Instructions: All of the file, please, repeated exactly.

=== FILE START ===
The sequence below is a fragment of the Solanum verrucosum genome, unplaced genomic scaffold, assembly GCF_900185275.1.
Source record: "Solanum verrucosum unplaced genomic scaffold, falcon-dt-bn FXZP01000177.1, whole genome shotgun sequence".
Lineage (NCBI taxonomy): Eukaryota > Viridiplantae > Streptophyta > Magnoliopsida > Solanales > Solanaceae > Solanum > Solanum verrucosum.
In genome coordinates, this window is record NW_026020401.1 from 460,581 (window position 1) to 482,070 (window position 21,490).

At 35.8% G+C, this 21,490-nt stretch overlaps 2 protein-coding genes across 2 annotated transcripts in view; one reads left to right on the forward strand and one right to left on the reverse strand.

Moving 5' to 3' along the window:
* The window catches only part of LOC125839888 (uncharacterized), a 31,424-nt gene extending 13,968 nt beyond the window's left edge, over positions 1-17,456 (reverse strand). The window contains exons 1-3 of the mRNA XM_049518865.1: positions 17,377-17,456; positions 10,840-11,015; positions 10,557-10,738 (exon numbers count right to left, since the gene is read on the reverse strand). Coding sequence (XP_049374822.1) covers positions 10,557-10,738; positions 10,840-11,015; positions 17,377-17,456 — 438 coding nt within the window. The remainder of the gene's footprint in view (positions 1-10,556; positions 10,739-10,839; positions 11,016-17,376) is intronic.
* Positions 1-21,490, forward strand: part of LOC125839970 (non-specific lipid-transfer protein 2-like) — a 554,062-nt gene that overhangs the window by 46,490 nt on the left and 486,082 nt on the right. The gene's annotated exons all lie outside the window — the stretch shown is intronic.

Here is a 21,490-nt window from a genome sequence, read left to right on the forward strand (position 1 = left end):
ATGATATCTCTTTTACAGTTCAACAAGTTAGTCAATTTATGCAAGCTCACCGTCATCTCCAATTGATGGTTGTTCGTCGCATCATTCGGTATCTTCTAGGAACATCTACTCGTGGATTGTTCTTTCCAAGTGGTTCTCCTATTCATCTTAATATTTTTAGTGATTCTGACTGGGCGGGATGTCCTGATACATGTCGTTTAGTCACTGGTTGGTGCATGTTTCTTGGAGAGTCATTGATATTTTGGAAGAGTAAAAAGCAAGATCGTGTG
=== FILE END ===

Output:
The sequence below is a fragment of the Solanum verrucosum genome, unplaced genomic scaffold, assembly GCF_900185275.1.
Source record: "Solanum verrucosum unplaced genomic scaffold, falcon-dt-bn FXZP01000177.1, whole genome shotgun sequence".
Lineage (NCBI taxonomy): Eukaryota > Viridiplantae > Streptophyta > Magnoliopsida > Solanales > Solanaceae > Solanum > Solanum verrucosum.
In genome coordinates, this window is record NW_026020401.1 from 460,581 (window position 1) to 482,070 (window position 21,490).

At 35.8% G+C, this 21,490-nt stretch overlaps 2 protein-coding genes across 2 annotated transcripts in view; one reads left to right on the forward strand and one right to left on the reverse strand.

Moving 5' to 3' along the window:
* The window catches only part of LOC125839888 (uncharacterized), a 31,424-nt gene extending 13,968 nt beyond the window's left edge, over positions 1-17,456 (reverse strand). The window contains exons 1-3 of the mRNA XM_049518865.1: positions 17,377-17,456; positions 10,840-11,015; positions 10,557-10,738 (exon numbers count right to left, since the gene is read on the reverse strand). Coding sequence (XP_049374822.1) covers positions 10,557-10,738; positions 10,840-11,015; positions 17,377-17,456 — 438 coding nt within the window. The remainder of the gene's footprint in view (positions 1-10,556; positions 10,739-10,839; positions 11,016-17,376) is intronic.
* Positions 1-21,490, forward strand: part of LOC125839970 (non-specific lipid-transfer protein 2-like) — a 554,062-nt gene that overhangs the window by 46,490 nt on the left and 486,082 nt on the right. The gene's annotated exons all lie outside the window — the stretch shown is intronic.

Here is a 21,490-nt window from a genome sequence, read left to right on the forward strand (position 1 = left end):
ATGATATCTCTTTTACAGTTCAACAAGTTAGTCAATTTATGCAAGCTCACCGTCATCTCCAATTGATGGTTGTTCGTCGCATCATTCGGTATCTTCTAGGAACATCTACTCGTGGATTGTTCTTTCCAAGTGGTTCTCCTATTCATCTTAATATTTTTAGTGATTCTGACTGGGCGGGATGTCCTGATACATGTCGTTTAGTCACTGGTTGGTGCATGTTTCTTGGAGAGTCATTGATATTTTGGAAGAGTAAAAAGCAAGATCGTGTG